Why Would A 5 Year Old Need Dental Surgery?
The thought of your child undergoing an invasive procedure can be overwhelming. The feeling is just much the same for surgery for the body as the oral one. Still, the question remains, is it necessary for a 5-year-old to get dental surgery?
What is an Oral Surgery?
It is a term that describes an operation for the teeth, gums, jaw, and even the surrounding oral and facial structures. It comprises an invasive treatment protocol for cutting open tissues and suturing them together again. The invasiveness of oral surgeries has often caused parents to doubt the necessity of their children’s treatments. However, when you fully understand that some procedures are not possible without oral surgery, you will appreciate its role in pediatric dentistry.
What Types of Dental Surgeries Can Children Get?
Children’s dentists near you can administer different oral surgeries depending on the child’s needs. The common types of oral surgeries for children are:
- Tooth extractions – All kids should have their baby teeth extracted in good time. If not, they develop other oral complications like overcrowding. Sometimes the teeth can be difficult to remove without the intervention of a dentist. Even though most children undergo simple extraction procedures, sometimes surgery can be necessary.
- Frenectomy – is a dental procedure that addresses a problematic frenulum. The frenulum is a small soft tissue that connects different parts of the oral cavity. For example, the soft tissue beneath the tongue that controls the movements is the frenulum. If it is too loose or too tight, children will have difficulty speaking and eating properly. Although many children undergo this surgery when infants if your 5-year-old did not get it that early, they may need it before they are too old.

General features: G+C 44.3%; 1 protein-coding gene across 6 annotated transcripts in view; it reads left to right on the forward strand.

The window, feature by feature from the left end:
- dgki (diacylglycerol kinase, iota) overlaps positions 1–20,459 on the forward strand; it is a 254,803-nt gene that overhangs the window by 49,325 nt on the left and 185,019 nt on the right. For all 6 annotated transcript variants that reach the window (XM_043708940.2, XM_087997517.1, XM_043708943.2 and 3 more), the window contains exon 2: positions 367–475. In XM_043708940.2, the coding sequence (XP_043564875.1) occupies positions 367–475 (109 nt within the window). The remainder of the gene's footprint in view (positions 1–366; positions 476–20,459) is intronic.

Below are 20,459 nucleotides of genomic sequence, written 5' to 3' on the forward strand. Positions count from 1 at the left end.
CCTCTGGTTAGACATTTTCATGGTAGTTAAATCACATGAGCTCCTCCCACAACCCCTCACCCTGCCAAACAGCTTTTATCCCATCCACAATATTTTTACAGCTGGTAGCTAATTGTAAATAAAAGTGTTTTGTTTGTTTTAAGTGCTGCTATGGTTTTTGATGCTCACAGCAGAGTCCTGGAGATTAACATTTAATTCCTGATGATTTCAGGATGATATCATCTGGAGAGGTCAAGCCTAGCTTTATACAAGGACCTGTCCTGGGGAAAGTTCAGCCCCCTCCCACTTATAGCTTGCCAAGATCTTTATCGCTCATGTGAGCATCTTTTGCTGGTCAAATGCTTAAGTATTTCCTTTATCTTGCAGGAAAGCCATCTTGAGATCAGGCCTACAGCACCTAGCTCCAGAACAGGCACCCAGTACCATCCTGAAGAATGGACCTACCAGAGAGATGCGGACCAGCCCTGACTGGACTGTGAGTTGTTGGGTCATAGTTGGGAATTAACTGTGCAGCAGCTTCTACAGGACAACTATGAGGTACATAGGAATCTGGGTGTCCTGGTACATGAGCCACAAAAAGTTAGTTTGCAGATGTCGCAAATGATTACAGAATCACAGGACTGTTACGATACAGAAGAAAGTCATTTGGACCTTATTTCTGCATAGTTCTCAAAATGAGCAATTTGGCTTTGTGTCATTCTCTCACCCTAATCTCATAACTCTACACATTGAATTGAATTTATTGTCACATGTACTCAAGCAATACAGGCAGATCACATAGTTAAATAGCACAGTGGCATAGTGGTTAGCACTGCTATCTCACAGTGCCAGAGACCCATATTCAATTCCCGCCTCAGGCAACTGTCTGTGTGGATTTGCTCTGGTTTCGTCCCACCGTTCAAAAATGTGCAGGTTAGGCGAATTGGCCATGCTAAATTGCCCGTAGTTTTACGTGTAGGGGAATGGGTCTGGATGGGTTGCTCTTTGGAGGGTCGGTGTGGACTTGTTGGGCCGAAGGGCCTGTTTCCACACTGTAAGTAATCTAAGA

- Palatal repair surgery – is often done during the formative years of a child. However, further surgeries may be necessary as your child grows older to fully restore the cleft lip and palate.
- Exposing impacted teeth – children may need minor surgery to expose non-erupted teeth growing improperly. Dentists do this a lot for canine teeth, which are crucial for the general formation of a child’s smile.
- Treatment for dental trauma – oral injuries can cause jaw fractures, deep cuts, wounds, or partially dislodged teeth. These dental injuries may necessitate surgery.
Are the Surgeries Really Necessary?
When your child is 5 years old or younger, it may be a complex matter to understand why they need pediatric oral surgery near them. However, if a dental expert should recommend oral surgery, it must be a very necessary treatment protocol for the preservation of your child’s dental health. Some of the factors that make dental surgeries necessary for children even under five years old are:
- Severe tooth decay – if your child has dental cavities that go untreated for a long, they lead to pain and infections that may lead to tooth decay. Severe tooth decay is unsettling for anyone, leave alone children. In such cases, your child needs the intervention of a dentist in Rancho Cucamonga, CA, to eliminate the problematic tooth.
- Tongue tie – frenulum-related problems can make it hard for children to speak properly.
- Dental pain – sometimes, the best way for a dentist to treat pain in your child’s mouth is through surgery.
How Long Does It Take for a Child to Recover from Dental Surgery?
One of the reasons we love working with children for dental surgeries at Talent Dental is that the recovery and healing process is quick. It often takes about two days for a child to recover after dental surgery. It can only take longer if your child has complications with wound healing.
Is Dental Surgery on Children Safe?
Although it can get overwhelming to watch your child undergo dental surgery, it should not be enough reason to withhold them from the treatment. Pediatric dentists assure parents that dental surgeries are safe for children, even those younger than 5 years old. Besides, dentists will employ sedation dentistry and local anesthesia to numb the mouth and keep the child unconscious and calm during the surgery.